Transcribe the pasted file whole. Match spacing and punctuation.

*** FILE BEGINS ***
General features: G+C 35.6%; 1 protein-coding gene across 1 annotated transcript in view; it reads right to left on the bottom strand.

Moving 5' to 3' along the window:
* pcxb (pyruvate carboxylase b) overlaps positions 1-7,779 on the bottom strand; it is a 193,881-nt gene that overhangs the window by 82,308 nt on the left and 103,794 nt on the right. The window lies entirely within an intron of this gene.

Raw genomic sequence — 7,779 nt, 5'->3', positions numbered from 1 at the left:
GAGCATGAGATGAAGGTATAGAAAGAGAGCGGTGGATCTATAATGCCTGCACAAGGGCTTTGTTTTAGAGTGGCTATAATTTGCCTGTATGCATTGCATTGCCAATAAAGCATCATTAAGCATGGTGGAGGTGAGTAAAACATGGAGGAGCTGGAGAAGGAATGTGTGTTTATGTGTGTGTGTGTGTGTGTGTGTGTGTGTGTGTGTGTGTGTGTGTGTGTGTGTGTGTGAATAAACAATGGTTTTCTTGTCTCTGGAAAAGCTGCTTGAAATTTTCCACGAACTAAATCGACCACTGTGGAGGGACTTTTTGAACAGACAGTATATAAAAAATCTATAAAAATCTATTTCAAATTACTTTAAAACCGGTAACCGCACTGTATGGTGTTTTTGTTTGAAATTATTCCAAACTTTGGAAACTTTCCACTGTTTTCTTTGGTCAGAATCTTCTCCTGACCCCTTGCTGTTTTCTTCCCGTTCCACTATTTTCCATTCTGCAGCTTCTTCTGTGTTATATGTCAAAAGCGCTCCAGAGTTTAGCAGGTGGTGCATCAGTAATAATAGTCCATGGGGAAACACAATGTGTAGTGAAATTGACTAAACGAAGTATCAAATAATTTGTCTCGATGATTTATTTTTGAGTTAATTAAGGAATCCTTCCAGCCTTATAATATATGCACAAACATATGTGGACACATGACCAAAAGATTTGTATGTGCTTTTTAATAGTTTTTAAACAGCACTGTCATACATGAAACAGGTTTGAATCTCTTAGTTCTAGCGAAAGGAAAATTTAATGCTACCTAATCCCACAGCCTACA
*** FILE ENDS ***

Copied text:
General features: G+C 35.6%; 1 protein-coding gene across 1 annotated transcript in view; it reads right to left on the bottom strand.

Moving 5' to 3' along the window:
* pcxb (pyruvate carboxylase b) overlaps positions 1-7,779 on the bottom strand; it is a 193,881-nt gene that overhangs the window by 82,308 nt on the left and 103,794 nt on the right. The window lies entirely within an intron of this gene.

Raw genomic sequence — 7,779 nt, 5'->3', positions numbered from 1 at the left:
GAGCATGAGATGAAGGTATAGAAAGAGAGCGGTGGATCTATAATGCCTGCACAAGGGCTTTGTTTTAGAGTGGCTATAATTTGCCTGTATGCATTGCATTGCCAATAAAGCATCATTAAGCATGGTGGAGGTGAGTAAAACATGGAGGAGCTGGAGAAGGAATGTGTGTTTATGTGTGTGTGTGTGTGTGTGTGTGTGTGTGTGTGTGTGTGTGTGTGTGTGTGTGTGTGAATAAACAATGGTTTTCTTGTCTCTGGAAAAGCTGCTTGAAATTTTCCACGAACTAAATCGACCACTGTGGAGGGACTTTTTGAACAGACAGTATATAAAAAATCTATAAAAATCTATTTCAAATTACTTTAAAACCGGTAACCGCACTGTATGGTGTTTTTGTTTGAAATTATTCCAAACTTTGGAAACTTTCCACTGTTTTCTTTGGTCAGAATCTTCTCCTGACCCCTTGCTGTTTTCTTCCCGTTCCACTATTTTCCATTCTGCAGCTTCTTCTGTGTTATATGTCAAAAGCGCTCCAGAGTTTAGCAGGTGGTGCATCAGTAATAATAGTCCATGGGGAAACACAATGTGTAGTGAAATTGACTAAACGAAGTATCAAATAATTTGTCTCGATGATTTATTTTTGAGTTAATTAAGGAATCCTTCCAGCCTTATAATATATGCACAAACATATGTGGACACATGACCAAAAGATTTGTATGTGCTTTTTAATAGTTTTTAAACAGCACTGTCATACATGAAACAGGTTTGAATCTCTTAGTTCTAGCGAAAGGAAAATTTAATGCTACCTAATCCCACAGCCTACA